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Compassion stirred the Buddha to send his monks out into the community. Sworn to chastity and poverty, they wandered the roads, bringing the Buddha’s teachings out into the world.

Wandering monk with alms bowl
Wandering monk with alms bowl
David Grubin Productions
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"Go forth, monks, for the happiness of the many, out of compassion for the world... There are beings whose eyes have little dust on them, who will perish if they do not hear the teaching. But if they hear the teaching, they will gain liberation."

D. Max Moerman, scholar: "The monks exist by begging. We think of begging as kind of a bad thing. Begging in this tradition is a good thing. It’s a sign of spiritual purity."

Robert Tenzin Thurman, scholar: "You’re not allowed to beg tomorrow’s lunch today, only today’s lunch, then you can’t eat from noon to dawn the next day. Then you have to go out and get another lunch and then in exchange for lunch you give a lecture, unless they say 'we don’t want to hear about it' and you don’t, but that forces you to interact with the lay community."

Jane Hirshfield, poet: "And if you’re not serving them, if you’re not doing something useful for them they won’t put anything in your bowl and that will be the end of your community."

The Buddha himself wandered across northeast India, teaching and gathering new disciples everywhere he went. You didn’t have to become a monk or a nun to become a Buddhist. The Buddha’s teachings were for everyone.

Morning light in Indian forest
The morning light shines through the tree limbs in an Indian forest.
David Grubin Productions
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"Everything is burning.
What is burning?
The eyes are burning.
Everything seen by the eyes is burning.

The ears are burning.
What is burning?
Everything heard by the ears is burning.

The nose is burning.
Smells are ablaze.
The tongue is burning.
Tastes are ablaze.

The body is burning.
The mind is burning."

D. Max Moerman, scholar: "We’re on fire; we may not know it but we’re on fire and we have to put that fire out. We’re burning with desire, we’re burning with craving. Everything about us is out of control."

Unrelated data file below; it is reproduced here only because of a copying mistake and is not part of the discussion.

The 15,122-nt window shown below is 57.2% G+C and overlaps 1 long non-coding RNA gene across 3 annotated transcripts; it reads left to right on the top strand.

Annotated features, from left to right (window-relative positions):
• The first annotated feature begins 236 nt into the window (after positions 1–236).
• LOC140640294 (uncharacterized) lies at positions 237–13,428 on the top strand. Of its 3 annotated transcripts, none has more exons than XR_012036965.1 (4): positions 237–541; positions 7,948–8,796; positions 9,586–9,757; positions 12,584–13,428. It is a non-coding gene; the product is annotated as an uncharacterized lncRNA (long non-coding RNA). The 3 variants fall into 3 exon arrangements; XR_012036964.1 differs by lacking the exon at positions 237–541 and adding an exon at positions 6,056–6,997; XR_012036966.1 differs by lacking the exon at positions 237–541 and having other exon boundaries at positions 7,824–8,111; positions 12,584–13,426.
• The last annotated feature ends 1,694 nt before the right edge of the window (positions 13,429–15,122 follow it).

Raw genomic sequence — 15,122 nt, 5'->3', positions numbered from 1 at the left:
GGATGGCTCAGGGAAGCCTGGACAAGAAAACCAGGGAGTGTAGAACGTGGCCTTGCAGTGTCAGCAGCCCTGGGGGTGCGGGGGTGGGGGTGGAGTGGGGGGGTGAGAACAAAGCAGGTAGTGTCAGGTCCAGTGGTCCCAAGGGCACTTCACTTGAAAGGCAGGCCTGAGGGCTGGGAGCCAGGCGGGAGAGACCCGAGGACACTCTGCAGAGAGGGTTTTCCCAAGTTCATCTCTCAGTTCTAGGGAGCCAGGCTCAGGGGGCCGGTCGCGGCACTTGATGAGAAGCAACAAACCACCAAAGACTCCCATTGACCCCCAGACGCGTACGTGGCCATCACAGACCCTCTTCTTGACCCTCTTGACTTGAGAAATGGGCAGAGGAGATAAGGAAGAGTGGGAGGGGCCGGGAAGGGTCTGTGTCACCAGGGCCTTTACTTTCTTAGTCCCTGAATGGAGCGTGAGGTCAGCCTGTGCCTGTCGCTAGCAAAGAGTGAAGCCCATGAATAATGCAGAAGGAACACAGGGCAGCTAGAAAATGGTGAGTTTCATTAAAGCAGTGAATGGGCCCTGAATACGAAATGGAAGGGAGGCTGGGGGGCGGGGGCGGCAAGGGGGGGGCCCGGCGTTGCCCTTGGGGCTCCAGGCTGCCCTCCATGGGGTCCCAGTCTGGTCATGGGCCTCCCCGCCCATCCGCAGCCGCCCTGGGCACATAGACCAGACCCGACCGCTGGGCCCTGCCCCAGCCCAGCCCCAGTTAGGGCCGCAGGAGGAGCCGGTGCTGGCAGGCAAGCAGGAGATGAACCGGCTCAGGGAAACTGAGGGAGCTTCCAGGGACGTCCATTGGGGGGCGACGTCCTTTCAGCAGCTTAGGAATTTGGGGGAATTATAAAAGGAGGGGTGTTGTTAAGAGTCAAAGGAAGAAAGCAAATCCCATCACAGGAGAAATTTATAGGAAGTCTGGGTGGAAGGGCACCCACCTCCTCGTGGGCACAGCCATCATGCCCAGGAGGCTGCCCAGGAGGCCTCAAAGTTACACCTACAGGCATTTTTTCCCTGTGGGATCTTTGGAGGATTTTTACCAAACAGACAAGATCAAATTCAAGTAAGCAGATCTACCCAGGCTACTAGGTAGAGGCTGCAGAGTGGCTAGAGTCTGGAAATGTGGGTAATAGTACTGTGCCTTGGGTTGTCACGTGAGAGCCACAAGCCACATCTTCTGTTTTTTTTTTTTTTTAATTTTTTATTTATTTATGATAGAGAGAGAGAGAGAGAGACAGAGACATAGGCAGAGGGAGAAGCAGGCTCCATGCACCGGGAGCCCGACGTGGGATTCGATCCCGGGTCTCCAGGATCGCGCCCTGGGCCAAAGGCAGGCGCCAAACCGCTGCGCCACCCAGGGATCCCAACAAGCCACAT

W.S. Merwin, poet: "The Buddha goes on to talk about the three poisons: greed, and anger, and ignorance, and how the three poisons are what is making the fire, and the way out of doing this is not to deny the three poisons, but to recognize that if you turn them around, you come to their opposites."

Instead of greed, you have generosity; instead of anger, you have compassion; and instead of ignorance, you have wisdom. The Buddha said:

Bodhisattva receives instruction
Bodhisattva receives instruction
Luca Tettoni
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"I can give my teachings in brief. I can teach in detail. It is those who understand that are hard to find."

Merwin: "There are stories of people coming to the Buddha, and saying, "I am leaving your teaching because you have not told me about whether there is a life after death, or whether there is another world. And the Buddha says, 'Did I ever say that I would give you the answers to these things?' 'No, Lord, you didn't.' 'Why do you think that I ever said that I would give you the answer to these things? Because these are not the things that you need to know. The thing that you need to know is how to deal with suffering, because at this very moment, what made you ask that question was suffering.'"

The Buddha was, above all a pragmatist. He did not expect his followers to agree with everything he said. He encouraged them to debate and argue, to challenge him.

His Holiness the Dalai Lama: "Buddha said my followers should not accept my teaching out of devotion but rather your own experiment. Even Buddha himself in order to get final enlightenment needs hard work. So investigate based on reason but through logical investigation. If something contradicts, in Buddha’s own words, then we have the right to reject that."

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